Tuesday, December 23, 2008

LPGA Commissioner on Social Media, Equality

5 Questions

Families are cutting their sports budgets in the face of a recession, and women's amateur and professional sports struggle for equality more than 35 years after Title IX was passed.

The Ladies Professional Golf Association continues work on equality and marketing their product in an increasingly online world.

Their commissioner graciously took time in the days just before Christmas to talk with the Communication & Cognition blog. We appreciate it!

CAROLYN BIVENS is the commissioner of the Ladies Professional Golf Association (LPGA) and the first female commissioner in the organization's history. Bivens previously served as president and chief operating officer of Initiative Media North America, the largest media services agency in the United States and part of the Interpublic Group of Companies. Bivens also has held key positions at USA Today and Xerox. In 2002, Electronic Media magazine named her one of the most powerful women in television. Source: LPGA.com.

1) What is the most important issue facing professional women's athletics today?
Equity and parity are two very important issues affecting future growth and success opportunities for women's sports. Whether it is playing the same courses (fields, stadiums, etc.) or the level of prize money and sponsorship dollars, women athletes and leagues must close the gaps with their male counterparts. We are making progress, but there is still a lot of work to be done.
2) What unique challenges do you face marketing international stars to a largely American audience?
The LPGA has an international membership, which we celebrate, and week-in and week-out the leaderboard is lit up with players from the United States and around the world. We must continue to build player profiles and awareness levels to help introduce the U.S. viewing audience to the great talent and personalities of the LPGA -- no matter where in the world they are from. World-class talent, engaging personalities and increased media exposure will help reach the U.S. audience. A consistent TV platform, which we are working very hard on for 2010 and beyond, would help immensely with these efforts.
3) How much will Annika Sorenstam be missed?
Annika is one of the greatest golfers in history, one of the greatest athletes in history, and one of the greatest role models in our sport. She continues to set the bar for excellence in all statistical categories, and yet to judge Annika only by her on course performance, is to miss the essence of a woman who is the ultimate role model. She's set an incredible standard for the talented young contingent of players who are following in her footsteps on and off the course. While we'll miss her in our tournaments and on our leaderboards, we will look forward to her continued contributions to the game – as a Global Ambassadors in support of the International Golf Federation’s bid to reinstate golf as an Olympic sport, a USGA ambassador, a host of a junior golf tournament as well as her many other business endeavors. As Annika begins an exciting new chapter in her life and in her career, we're also eager to enter a new chapter with Annika, who will always remain one of the LPGA's and one of our game's greatest ambassadors.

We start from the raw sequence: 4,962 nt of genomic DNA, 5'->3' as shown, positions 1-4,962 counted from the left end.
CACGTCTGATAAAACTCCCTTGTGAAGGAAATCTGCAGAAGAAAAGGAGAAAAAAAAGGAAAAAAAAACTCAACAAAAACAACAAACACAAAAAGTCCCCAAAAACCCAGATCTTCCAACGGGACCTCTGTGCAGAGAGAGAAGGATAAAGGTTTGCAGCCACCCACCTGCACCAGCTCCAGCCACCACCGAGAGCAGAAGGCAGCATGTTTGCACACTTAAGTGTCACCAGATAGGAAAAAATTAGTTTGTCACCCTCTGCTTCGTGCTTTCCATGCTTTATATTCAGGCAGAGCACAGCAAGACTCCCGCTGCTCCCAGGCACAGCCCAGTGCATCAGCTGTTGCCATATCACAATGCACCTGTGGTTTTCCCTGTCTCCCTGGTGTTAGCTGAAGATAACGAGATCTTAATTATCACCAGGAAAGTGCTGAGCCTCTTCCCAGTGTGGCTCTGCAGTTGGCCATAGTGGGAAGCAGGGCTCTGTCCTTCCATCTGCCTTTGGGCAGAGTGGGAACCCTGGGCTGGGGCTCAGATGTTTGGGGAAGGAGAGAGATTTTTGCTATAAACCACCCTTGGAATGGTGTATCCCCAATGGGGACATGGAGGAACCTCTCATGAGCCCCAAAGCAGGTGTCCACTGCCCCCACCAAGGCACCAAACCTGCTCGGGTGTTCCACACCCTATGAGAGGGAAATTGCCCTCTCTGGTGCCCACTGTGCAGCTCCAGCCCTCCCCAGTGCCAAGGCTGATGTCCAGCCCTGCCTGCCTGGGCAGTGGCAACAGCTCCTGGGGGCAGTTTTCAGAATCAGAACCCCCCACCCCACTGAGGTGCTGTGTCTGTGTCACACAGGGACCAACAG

4) Is the LPGA involved in marketing through social networking sites?
We recognize the importance of reaching today’s youth and our global fanbase via social networking sites, and continue to explore opportunities for us in this emerging arena. We recently have established Facebook, Twitter and YouTube sites.
5) I'm the father of four young girls? Any tips for getting them interested in golf?
Golf is a sport that can be enjoyed by people of all ages. It also is a wonderful family sport whether one plays or just watches. With four young girls, I recommend you bring them to an LPGA event where you can enjoy hours of family fun in the outdoors watching the best players in the world compete. Also, introducing them to the game via a junior clinic – at an LPGA Tour site or in your hometown -- can be lots of fun as they may make new friends while learning a new sport. I’d also suggest you reach out to your local LPGA Teaching and Club Professional who could perhaps create a family learning session where the whole family can participate together. It’s a sport of a lifetime, and although I didn’t pick up the sport until I was in my 20s I am so glad I did, for the benefits of health, friendships and business are worth it!

The 2009 LPGA schedule includes 31 events in 10 countries (learn more here). Hopefully you'll be watching. The season kicks off Fed. 12-14 at the SBS OPEN at Turtle Bay (Turtle Bay Resort, Palmer Course) in Kahuku, Oahu, Hawaii.

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Anonymous Anonymous said...

Great job! This feature is turning into something very special. A must-read item.

11:54 AM  

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